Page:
These Asian Recipes Aid Childbirth Recovery

As most moms know, replenishing, reenergizing, and beginning the work of physically healing your body after having a baby is no overnight endeavor. And, in many Asian cultures, the process requires an entire month of relaxation and confinement literally called "sitting the month" in Chinese and "lying in a nest" in Vietnamese, according to NPR. Technically, the practice is governed by strict, often maddening rules (imagine not being permitted to shower for 30 days). But, at the heart of it, it's the specific Asian recipes that are rumored to help moms recover from childbirth.

These recipes generally endure through oral tradition, with grandmothers and aunts often preparing them as a way to pamper new moms. But a project from the University of California at Berkeley is preparing to distribute the traditions of Vietnamese, Chinese, Korean, Hmong, Cambodian, and Filipino cultures in English, according to NPR. A group of undergraduates and a professor worked to record the recipes, often by talking with their own family members, to include them in the cookbook From Mothers to Mothers: A Collection of Traditional Asian Postpartum Recipes. It will be out and available for purchase this month.

And from Korean seaweed soup to Cambodian caramelized pork belly and Talia clams with tomatoes and ginger — or perhaps the comfort and sense of community that comes with their preparation — many believe they really do help in the recovery process.

Braising pigs' feet with ginger, for example, very possibly actually enhances the dish's nutritional value, Dr. Marilyn Wong, who teaches a course in Asian American and Pacific Islander community health and co-edited the cookbook, told NPR. "The vinegar probably leeches out the calcium from the bones. That's what you need, the calcium," she said. "Women will have loss of bone mass from breastfeeding. In the old times, they could not verbalize it that way, but they knew that women who did this did better than women who didn't."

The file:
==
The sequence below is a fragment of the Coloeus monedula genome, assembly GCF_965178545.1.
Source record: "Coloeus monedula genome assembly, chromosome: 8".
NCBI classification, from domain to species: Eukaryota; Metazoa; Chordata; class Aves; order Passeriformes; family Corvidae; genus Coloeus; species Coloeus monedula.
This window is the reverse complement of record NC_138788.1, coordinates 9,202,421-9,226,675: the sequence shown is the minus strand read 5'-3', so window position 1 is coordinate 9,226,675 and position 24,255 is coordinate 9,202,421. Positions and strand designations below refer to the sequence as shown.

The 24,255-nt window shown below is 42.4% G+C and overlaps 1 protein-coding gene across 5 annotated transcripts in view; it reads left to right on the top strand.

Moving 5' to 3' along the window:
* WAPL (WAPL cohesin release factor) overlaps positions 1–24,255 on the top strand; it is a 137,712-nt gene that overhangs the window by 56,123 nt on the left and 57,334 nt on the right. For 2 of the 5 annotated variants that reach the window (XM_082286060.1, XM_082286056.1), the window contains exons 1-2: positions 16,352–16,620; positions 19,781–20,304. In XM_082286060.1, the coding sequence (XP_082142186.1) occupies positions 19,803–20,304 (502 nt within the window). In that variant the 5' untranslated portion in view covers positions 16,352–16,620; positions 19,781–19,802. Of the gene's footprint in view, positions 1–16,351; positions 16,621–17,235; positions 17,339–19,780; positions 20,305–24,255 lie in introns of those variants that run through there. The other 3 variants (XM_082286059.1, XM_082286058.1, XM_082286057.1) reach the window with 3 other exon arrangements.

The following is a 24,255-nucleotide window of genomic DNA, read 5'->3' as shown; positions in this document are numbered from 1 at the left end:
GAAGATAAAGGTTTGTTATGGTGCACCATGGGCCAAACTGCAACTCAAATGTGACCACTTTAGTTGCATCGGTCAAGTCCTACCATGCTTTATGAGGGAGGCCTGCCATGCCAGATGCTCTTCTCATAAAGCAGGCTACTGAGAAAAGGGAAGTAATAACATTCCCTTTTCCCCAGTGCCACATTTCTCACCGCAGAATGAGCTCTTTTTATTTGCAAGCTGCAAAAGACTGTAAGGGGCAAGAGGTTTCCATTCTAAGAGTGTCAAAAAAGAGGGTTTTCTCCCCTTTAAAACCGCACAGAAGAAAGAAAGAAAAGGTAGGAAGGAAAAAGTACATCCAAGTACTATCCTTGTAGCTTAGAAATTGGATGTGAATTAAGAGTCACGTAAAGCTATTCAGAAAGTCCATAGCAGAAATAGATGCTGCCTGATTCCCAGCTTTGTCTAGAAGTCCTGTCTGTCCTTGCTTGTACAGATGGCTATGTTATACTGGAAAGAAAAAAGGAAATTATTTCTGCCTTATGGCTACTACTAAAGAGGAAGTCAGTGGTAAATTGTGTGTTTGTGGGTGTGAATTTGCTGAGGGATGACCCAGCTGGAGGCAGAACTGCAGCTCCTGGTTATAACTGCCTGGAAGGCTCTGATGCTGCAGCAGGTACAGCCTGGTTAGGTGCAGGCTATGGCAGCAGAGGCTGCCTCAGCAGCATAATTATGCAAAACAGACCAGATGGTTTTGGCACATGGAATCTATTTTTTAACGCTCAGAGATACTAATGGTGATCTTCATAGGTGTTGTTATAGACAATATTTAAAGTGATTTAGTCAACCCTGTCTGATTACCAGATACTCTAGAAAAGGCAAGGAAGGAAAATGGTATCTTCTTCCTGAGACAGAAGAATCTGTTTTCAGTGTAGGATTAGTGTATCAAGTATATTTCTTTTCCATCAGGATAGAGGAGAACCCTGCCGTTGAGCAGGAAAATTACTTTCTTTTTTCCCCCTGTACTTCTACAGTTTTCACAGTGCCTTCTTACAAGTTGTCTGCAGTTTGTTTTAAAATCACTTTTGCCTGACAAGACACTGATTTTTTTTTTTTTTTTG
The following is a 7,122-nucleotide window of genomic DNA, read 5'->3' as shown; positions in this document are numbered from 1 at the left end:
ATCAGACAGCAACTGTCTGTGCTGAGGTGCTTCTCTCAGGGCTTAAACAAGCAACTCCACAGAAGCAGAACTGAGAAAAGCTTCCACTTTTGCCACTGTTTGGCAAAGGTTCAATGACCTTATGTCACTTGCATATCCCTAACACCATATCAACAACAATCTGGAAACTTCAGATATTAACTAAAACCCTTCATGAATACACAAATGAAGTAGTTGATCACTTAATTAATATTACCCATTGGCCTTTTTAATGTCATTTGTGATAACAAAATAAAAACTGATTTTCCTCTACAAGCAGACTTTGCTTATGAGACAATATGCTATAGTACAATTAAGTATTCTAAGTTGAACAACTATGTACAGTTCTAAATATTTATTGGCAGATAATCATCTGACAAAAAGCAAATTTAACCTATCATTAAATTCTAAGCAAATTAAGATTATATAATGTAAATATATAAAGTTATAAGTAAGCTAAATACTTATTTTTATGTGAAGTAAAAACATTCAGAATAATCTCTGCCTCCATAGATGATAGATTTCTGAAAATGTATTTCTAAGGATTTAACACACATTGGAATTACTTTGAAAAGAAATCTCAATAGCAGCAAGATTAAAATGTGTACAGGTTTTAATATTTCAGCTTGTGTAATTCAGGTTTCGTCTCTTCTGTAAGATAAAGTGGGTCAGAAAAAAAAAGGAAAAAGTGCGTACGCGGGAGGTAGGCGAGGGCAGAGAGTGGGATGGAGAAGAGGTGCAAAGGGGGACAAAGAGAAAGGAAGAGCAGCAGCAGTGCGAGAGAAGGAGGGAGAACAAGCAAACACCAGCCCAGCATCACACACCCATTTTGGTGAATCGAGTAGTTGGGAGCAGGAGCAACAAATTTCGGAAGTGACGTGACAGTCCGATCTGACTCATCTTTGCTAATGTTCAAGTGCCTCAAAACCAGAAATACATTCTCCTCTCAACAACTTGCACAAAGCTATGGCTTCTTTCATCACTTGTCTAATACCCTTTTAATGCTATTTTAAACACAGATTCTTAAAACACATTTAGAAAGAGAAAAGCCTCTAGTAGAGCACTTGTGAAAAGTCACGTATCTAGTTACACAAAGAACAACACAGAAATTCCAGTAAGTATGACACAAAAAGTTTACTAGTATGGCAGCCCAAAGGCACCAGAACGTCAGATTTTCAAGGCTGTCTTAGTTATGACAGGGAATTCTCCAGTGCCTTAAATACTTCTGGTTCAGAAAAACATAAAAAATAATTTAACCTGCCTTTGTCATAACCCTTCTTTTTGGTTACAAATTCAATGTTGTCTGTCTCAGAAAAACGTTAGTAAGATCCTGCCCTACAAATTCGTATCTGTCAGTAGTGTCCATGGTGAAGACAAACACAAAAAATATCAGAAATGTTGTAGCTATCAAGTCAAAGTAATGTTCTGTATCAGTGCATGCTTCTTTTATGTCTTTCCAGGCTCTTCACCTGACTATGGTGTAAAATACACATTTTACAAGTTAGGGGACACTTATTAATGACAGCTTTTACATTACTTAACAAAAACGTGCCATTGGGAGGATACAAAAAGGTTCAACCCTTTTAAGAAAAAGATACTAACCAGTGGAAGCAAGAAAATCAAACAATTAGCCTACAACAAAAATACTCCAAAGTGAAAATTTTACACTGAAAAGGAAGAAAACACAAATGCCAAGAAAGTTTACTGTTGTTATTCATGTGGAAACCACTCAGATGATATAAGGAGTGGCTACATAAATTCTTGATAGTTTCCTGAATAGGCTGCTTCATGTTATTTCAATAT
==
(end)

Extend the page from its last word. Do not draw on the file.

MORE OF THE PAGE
Sharline Chiang, subscribed to the food aspect of zuo yeuzi, as the postpartum month of confinement is called, after her daughter was born. A California resident, she wrote in a first-person piece for KQED that eating nothing but the traditional food provided by a delivery service reminded her of the food she ate as a child visiting family in China and Taiwan, helped her connect with her own mother and heritage, and — perhaps most importantly — gave her an excuse not to cook for an entire month.

"That mix of nostalgia, both real and imagined, stayed with me," Chiang wrote. "Every so often, as I inhaled my food post-breastfeeding in my Berkeley home, I imagined the women before me devouring similar textures and tastes during this special time in their lives."

Chiang opted to disregard many of the more arduous rules associated with zuo yuezi, which include "sponge baths instead of showers (to reduce the chance of catching a chill), no books in case reading strains the eyes, and no movies in case sad scenes upset you and disrupt your flow of chi," Amely Greeven wrote for The Tot. It's all supposed to leave the mother beautiful and rejuvenated. Khanh-Hoa Nguyen, who is Vietnamese and helped to edit From Mothers to Mothers, told NPR that eating the traditional foods — like green papaya and pigs' feet soup — helped her own sister with breastfeeding after she had a baby.

Chinese medicinal tradition says that "confinement foods primarily serve to nourish and replenish the blood and give the body more yang, or warmth, through 'warm' foods," Chiang wrote. So, ingredients like Chinese angelica root (dang gui), red beans (adzuki), and sesame oil are believed to provide warmth, while pigs' feet, peanuts, and papaya help with the production of breast milk, and liver helps to replace blood lost as the result of childbirth.

The UC Berkeley team plans to distribute copies of Mothers to Mothers to Bay Area clinics and nonprofit groups serving low-income Asian Americans. And having many of these recipes down in one book will surely help more people to benefit from them and for the traditions to live on.